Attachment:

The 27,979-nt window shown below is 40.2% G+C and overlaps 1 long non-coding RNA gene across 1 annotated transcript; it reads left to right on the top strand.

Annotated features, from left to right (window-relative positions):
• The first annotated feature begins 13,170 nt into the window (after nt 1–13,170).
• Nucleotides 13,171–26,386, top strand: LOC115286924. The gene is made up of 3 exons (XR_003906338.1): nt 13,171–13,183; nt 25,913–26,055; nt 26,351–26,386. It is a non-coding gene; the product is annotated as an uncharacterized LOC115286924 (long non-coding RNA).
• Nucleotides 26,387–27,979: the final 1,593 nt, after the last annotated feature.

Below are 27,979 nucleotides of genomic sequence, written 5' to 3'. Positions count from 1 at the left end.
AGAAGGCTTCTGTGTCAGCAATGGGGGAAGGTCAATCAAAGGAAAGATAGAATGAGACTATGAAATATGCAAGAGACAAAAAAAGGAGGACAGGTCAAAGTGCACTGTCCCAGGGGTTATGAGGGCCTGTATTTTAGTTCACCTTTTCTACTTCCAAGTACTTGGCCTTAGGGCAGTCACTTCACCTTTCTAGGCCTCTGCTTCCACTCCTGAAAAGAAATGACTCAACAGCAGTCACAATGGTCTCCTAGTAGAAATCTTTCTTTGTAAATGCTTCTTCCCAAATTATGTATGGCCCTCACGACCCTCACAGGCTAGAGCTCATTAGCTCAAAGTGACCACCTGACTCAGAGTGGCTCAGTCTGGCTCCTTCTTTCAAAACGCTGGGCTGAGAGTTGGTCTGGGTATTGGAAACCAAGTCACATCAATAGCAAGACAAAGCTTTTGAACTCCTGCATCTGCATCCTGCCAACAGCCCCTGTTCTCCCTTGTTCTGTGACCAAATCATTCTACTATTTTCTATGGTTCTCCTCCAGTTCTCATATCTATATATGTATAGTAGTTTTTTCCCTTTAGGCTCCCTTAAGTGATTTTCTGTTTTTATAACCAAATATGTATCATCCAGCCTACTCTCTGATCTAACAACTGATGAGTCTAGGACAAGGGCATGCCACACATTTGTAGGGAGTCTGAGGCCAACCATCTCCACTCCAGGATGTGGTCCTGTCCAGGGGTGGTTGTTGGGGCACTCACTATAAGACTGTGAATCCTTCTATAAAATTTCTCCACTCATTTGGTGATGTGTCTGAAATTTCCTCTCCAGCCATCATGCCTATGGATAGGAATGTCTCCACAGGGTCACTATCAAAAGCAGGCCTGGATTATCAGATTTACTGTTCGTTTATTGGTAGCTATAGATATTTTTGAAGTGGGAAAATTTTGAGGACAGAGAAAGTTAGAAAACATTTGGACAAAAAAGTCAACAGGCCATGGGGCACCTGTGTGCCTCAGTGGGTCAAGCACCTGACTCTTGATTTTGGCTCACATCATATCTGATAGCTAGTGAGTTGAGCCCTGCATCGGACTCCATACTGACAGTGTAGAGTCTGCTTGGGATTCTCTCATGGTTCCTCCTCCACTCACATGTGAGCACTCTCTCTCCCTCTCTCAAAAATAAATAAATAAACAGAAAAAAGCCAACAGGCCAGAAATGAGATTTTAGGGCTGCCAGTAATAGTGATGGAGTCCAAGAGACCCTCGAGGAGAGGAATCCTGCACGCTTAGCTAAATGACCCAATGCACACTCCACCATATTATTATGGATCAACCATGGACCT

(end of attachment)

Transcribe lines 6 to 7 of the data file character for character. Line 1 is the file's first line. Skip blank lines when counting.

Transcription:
Below are 27,979 nucleotides of genomic sequence, written 5' to 3'. Positions count from 1 at the left end.
AGAAGGCTTCTGTGTCAGCAATGGGGGAAGGTCAATCAAAGGAAAGATAGAATGAGACTATGAAATATGCAAGAGACAAAAAAAGGAGGACAGGTCAAAGTGCACTGTCCCAGGGGTTATGAGGGCCTGTATTTTAGTTCACCTTTTCTACTTCCAAGTACTTGGCCTTAGGGCAGTCACTTCACCTTTCTAGGCCTCTGCTTCCACTCCTGAAAAGAAATGACTCAACAGCAGTCACAATGGTCTCCTAGTAGAAATCTTTCTTTGTAAATGCTTCTTCCCAAATTATGTATGGCCCTCACGACCCTCACAGGCTAGAGCTCATTAGCTCAAAGTGACCACCTGACTCAGAGTGGCTCAGTCTGGCTCCTTCTTTCAAAACGCTGGGCTGAGAGTTGGTCTGGGTATTGGAAACCAAGTCACATCAATAGCAAGACAAAGCTTTTGAACTCCTGCATCTGCATCCTGCCAACAGCCCCTGTTCTCCCTTGTTCTGTGACCAAATCATTCTACTATTTTCTATGGTTCTCCTCCAGTTCTCATATCTATATATGTATAGTAGTTTTTTCCCTTTAGGCTCCCTTAAGTGATTTTCTGTTTTTATAACCAAATATGTATCATCCAGCCTACTCTCTGATCTAACAACTGATGAGTCTAGGACAAGGGCATGCCACACATTTGTAGGGAGTCTGAGGCCAACCATCTCCACTCCAGGATGTGGTCCTGTCCAGGGGTGGTTGTTGGGGCACTCACTATAAGACTGTGAATCCTTCTATAAAATTTCTCCACTCATTTGGTGATGTGTCTGAAATTTCCTCTCCAGCCATCATGCCTATGGATAGGAATGTCTCCACAGGGTCACTATCAAAAGCAGGCCTGGATTATCAGATTTACTGTTCGTTTATTGGTAGCTATAGATATTTTTGAAGTGGGAAAATTTTGAGGACAGAGAAAGTTAGAAAACATTTGGACAAAAAAGTCAACAGGCCATGGGGCACCTGTGTGCCTCAGTGGGTCAAGCACCTGACTCTTGATTTTGGCTCACATCATATCTGATAGCTAGTGAGTTGAGCCCTGCATCGGACTCCATACTGACAGTGTAGAGTCTGCTTGGGATTCTCTCATGGTTCCTCCTCCACTCACATGTGAGCACTCTCTCTCCCTCTCTCAAAAATAAATAAATAAACAGAAAAAAGCCAACAGGCCAGAAATGAGATTTTAGGGCTGCCAGTAATAGTGATGGAGTCCAAGAGACCCTCGAGGAGAGGAATCCTGCACGCTTAGCTAAATGACCCAATGCACACTCCACCATATTATTATGGATCAACCATGGACCT